Understanding play. Maybe it should be understanding children instead? Because if we understand the children we will understand what they are doing. As I keep writing and talking about - play is the brain's way to make sense of a complex world. We never stop playing, ever. How we play changes. How we value that play also changes. Yet the word play is nearly always used as something young children do, and is not valued. So maybe it is not play that is not being valued, but children. And if we (society at large) value children more, then maybe how they play will too? After all it was a 100 years ago that adult women were classified as children and this is why they were not allowed to vote. If we read about Indigenous communities it is not uncommon to see that they are "infantalised" as a way to make them less than... We need to take the time to understand that adults going out on boats, or to dance, or to the pub, or sports, or theatre and other leisure activities... are all valued and easily seen. But children's play is seen as something to level up out of, frequently used as an insult or seen as a waste of time because there is an expectation that children should learn like adults despite all the evidence provided by neuroscience that children's brains work differently from adult brains. Play is sense-making, safe-making, world-making, strength-making, resilience-making, friend-making... and more

Our roles as adults should be about helping children make connections, and as many as possible - not by being in a hurry, because then a connection might be missed. But by slowing down so all the threads can be woven, connected to create a rich fabric of life.

To make connections with others. To make connections with the world. To be a PART of the ecosystem and not apart from it.

The forest has been my guide for the last two years - but my need to slow down really started a decade ago when I realised “doing philosophy with children” was never going to work unless we slowed down, me and the children. We unhurried ourselves. We learned how to listen with ears, eyes, hearts and minds. Slowing down to ensure the children had all the skills they needed to be autonomous and empowered in their listening to each other (not via the adult). I still remember a sense of slight panic at first when it seemed to not anywhere… when all of a sudden, spontaneously, the children started using their newly gained skills in listening and map making to direct the project and we could respond as educators. I had to learn to let go, and the children had to learn to trust there was space for them to take. The gentle play experiences to practice skills, dialogues to test ideas, exchange knowledge all started to be pieced together by the children in their own way collectively.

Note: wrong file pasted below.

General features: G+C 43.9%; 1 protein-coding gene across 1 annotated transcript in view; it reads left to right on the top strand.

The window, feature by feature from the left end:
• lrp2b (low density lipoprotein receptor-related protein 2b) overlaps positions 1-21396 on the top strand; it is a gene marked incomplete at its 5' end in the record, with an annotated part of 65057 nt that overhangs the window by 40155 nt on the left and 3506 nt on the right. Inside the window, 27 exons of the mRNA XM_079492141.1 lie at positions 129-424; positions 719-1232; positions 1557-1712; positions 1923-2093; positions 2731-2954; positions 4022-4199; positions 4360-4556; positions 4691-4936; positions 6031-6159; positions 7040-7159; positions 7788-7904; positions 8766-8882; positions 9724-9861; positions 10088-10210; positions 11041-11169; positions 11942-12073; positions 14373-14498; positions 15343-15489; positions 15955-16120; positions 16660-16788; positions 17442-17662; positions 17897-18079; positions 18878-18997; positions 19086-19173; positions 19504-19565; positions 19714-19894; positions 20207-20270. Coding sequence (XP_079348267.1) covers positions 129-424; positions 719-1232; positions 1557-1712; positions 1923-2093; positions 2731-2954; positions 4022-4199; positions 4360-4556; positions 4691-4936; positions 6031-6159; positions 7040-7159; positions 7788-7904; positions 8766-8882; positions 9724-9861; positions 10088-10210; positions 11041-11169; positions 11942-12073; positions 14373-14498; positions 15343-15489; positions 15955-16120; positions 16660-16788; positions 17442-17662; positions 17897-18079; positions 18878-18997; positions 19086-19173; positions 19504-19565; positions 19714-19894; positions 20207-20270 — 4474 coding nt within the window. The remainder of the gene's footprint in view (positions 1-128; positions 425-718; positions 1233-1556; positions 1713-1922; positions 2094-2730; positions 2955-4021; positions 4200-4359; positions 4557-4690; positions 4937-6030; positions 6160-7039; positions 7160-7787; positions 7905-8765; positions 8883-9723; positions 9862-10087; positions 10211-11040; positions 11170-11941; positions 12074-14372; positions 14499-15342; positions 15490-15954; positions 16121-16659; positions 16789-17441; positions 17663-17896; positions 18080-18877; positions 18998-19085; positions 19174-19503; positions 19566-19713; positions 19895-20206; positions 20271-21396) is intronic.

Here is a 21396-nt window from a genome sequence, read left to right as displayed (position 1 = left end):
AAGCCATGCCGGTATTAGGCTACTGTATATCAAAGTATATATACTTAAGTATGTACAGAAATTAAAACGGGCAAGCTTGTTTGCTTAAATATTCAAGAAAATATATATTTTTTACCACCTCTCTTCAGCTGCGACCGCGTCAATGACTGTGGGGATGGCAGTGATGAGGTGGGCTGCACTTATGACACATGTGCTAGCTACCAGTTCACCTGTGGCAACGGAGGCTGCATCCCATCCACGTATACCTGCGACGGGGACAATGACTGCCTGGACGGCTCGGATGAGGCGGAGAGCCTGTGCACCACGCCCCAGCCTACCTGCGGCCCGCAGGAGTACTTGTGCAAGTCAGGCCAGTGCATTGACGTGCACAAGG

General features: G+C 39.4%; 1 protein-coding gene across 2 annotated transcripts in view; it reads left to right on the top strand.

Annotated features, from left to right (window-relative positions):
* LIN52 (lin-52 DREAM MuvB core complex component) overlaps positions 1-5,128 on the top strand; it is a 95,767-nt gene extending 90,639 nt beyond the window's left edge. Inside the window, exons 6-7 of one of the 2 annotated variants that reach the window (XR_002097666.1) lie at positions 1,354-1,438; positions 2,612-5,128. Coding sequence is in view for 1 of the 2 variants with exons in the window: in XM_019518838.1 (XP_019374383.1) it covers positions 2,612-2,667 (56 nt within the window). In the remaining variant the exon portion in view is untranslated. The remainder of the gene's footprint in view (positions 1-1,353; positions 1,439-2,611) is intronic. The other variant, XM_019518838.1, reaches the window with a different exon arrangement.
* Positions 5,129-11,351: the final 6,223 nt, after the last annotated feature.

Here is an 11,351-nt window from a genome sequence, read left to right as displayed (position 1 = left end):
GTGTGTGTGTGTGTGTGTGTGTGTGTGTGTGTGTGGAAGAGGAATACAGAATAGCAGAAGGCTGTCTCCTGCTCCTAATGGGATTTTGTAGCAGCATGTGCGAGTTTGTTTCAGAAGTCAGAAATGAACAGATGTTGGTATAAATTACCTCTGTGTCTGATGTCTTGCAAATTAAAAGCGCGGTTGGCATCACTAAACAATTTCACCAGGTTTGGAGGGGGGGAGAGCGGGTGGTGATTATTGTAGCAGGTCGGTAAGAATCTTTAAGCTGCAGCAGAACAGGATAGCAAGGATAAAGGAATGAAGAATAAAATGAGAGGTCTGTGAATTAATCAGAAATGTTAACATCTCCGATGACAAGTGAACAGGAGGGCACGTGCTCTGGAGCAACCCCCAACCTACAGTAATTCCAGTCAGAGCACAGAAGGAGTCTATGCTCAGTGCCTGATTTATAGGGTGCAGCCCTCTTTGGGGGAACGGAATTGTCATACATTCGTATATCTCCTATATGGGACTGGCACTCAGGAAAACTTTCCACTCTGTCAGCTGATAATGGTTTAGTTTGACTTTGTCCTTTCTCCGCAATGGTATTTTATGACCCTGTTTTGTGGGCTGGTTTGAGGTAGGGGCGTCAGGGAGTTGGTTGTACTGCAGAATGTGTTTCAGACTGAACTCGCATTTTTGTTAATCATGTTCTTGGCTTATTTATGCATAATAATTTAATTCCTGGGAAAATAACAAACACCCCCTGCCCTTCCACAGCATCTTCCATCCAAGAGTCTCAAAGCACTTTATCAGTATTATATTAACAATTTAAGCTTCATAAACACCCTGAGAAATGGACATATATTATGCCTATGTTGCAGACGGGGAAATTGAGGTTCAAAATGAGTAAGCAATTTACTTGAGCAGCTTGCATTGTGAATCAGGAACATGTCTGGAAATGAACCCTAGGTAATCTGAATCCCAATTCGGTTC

I was lucky to work with the same children for 4 years (2-6yrs) - slow pedagogy needs time

Just as the different seasons affect the forest, and years affect seasons and coming back to the same part of the forest reveals new things - we could revisit the dialogues we had experienced together over the years and add to them, change them or laugh at them - the children saw their own ideas and language processes #slowpedagogy is something we need to embody - to know when we are hurried and not noticing because it FEELS different in the body. To practice slowing down to feel comfortable with it. And for it to become second nature.

Slowing down, looking closely and listening deeply has become a part of my decolonising and Indigenising - because I don’t want to just remove ways of thinking I also want to rejuvenate with (new for me) thinking. Listening with the whole of me has been key. This has been something I have been doing with children for a long time - but now I applied it to the forest. To feel a sense of belonging. I have so many stories. So many parallels with pedagogy, children and play…

At the root of it we need to understand play as part of an ecosystem - the play-ecosystem where we see everything interconnected, interdependent and complex.

Below are images of my play to learn about the forest with the forest, and I will write more about this at a later date.

All images from my paper at EECERA2022